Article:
Tag Archives: Afghanistan

Afghanistan Problems More Dangerous

The United Nations envoy for Afghanistan, Tadamichi Yamamoto, has pointed out . both some progress and the severe challenges in that nation.

While the Government has committed to holding parliamentary elections which should be “fair, inclusive and transparent by the Afghan people,” the Taliban retains extensive military capabilities. It’s extreme views on women also put a damper on the fairness of any forthcoming election.

“The deteriorating security situation remains of great concern,” notes Yamamoto. He urged the Taliban to enter peace talks without preconditions and warning against attacks by foreign fighters including ISIS.

Last year, the UN Assistance Mission in Afghanistan (UNAMA)  recorded the worst number of civilian casualties since record-keeping began nearly a decade ago. Deteriorating security also led to the highest-ever level of internal displacement in 2016. More than 650,000 Afghans were displaced. Returns from Pakistan exceeded 620,000 people. Displacements and returns for 2017 are likely to remain at these levels.

Yamamoto notes that due in part to the worsening security situation over the past two years, service delivery has become increasingly difficult. “We have witnessed some downward trends in key indicators, such as access to health clinics and education facilities,” he said.

As reported by the New York Analysis of Policy and Government  in February, Russia has reached out to the Taliban. A senior official of that terrorist group told Reuters in early December that Russia’s relationship with the Taliban began in 2007, as Moscow shared the Taliban’s objective of forcing all U.S. troops to swiftly withdraw from Afghanistan.

“The official end of the U.S. war in Afghanistan in 2014 did not cause Russia to distance itself from the Taliban…Critics of Russian foreign policy argue that Putin’s outreach to the Taliban is a cynical ploy to undermine the legitimacy of President Ashraf Ghani’s U.S.-backed government. Some Afghan policymakers and General John Nicholson, a leading U.S. military commander in Afghanistan, have publicly given credibility to this contention…Citing a high-level Taliban official The Daily Beast reported in October 2015 that Moscow also encouraged Tajik intelligence operatives to facilitate the shipment of Russian arms to the Taliban.”

A Foreign Affairs analysis points out that “Trump inherits a more challenging situation in Afghanistan than his predecessor did. …Several other countries, including Iran and Russia, have also stepped up communication with, and provided limited material support to, the Taliban…Afghanistan’s national unity government remains weak and hamstrung by corruption…

Former U.S. Director of National Intelligence James Clapper, gave his views on the Taliban’s strength in a statement  to the Senate Armed Services Committee in 2015

“The Afghan National Security Forces (ANSF)…will require continued international security sector support and funding to stave off an increasingly aggressive Taliban insurgency…Without international funding, the ANSF will probably not remain a cohesive or viable force. The Taliban will probably remain largely cohesive…and sustain its countrywide campaign to take territory in outlying areas and steadily reassert influence over significant portions of the Pashtun countryside, positioning itself for greater territorial gains …The Taliban has publicly touted the end of the mission of the International Security and Assistance Force (ISAF) and coalition drawdown as a sign of its inevitable victory, reinforcing its commitment to returning to power.”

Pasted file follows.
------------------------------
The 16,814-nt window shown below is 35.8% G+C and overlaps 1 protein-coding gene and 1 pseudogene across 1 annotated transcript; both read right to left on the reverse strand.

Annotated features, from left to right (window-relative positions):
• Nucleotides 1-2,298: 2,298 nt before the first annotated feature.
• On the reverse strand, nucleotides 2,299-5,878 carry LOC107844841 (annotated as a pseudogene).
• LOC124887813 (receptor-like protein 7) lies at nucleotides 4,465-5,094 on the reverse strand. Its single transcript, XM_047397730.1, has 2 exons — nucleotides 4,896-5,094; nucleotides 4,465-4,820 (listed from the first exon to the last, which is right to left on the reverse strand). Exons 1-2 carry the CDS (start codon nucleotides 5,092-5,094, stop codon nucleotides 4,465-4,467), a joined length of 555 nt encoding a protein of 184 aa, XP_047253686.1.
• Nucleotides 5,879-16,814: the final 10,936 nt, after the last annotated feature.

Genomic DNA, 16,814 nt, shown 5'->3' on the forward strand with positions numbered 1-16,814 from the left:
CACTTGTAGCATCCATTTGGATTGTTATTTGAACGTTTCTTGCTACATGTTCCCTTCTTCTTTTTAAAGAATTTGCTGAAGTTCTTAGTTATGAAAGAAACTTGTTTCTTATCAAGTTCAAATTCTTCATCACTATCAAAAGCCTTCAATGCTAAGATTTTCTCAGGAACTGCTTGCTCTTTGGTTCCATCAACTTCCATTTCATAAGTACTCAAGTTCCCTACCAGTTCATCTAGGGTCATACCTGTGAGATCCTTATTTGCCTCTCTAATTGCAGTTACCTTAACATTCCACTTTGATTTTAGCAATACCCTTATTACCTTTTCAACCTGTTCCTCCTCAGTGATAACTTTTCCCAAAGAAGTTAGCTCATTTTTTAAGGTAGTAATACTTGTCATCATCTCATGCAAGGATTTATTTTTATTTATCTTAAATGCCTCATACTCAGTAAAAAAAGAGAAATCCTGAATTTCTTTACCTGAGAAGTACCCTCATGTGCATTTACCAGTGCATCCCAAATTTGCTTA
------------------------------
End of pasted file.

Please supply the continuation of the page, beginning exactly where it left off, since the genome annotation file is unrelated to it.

In his February joint address to Congress, President Trump promised to “demolish and destroy” terrorist groups. The fight in Afghanistan will prove to be the most difficult due to the number of terrorist groups operating in the area.  It will also be the most important, because in the absence of a western military presence, one of those terrorist organizations could gain access to Pakistan’s nuclear arsenal.

Writing in the National Interest Akhilesh Pillalamarri describes the problem: “Although Pakistan argues that its nuclear weapons are well-guarded, many experts are not so sure, pointing out that the Taliban and other militants have frequently struck at supposedly secure military bases with impunity. More worrisome, though, is Pakistan’s history of proliferation, which increases the chance that one day some element or the other in the Pakistani military will provide nuclear materials to an even more dangerous third party…”

What to Do About Afghanistan

The list of foreign and defense policy errors over the past eight years is lengthy and serious.  None was so clearly evident as the premature withdrawal of U.S. troops from Iraq, a move which destabilized a nation on a slow path to stability, and allowed ISIS to grow into an international danger.

A similar situation is arising in Afghanistan. While U.S. participation there has been lengthy and costly, a similar, total withdrawal of western forces could produce results as consequential as that which occurred in Iraq.

In May of 2014, President Obama announced the withdrawal of U.S. troops from Afghanistan.

Providing advanced notice of a departure date was correctly seen as a major diplomatic and military blunder on the part of the White House.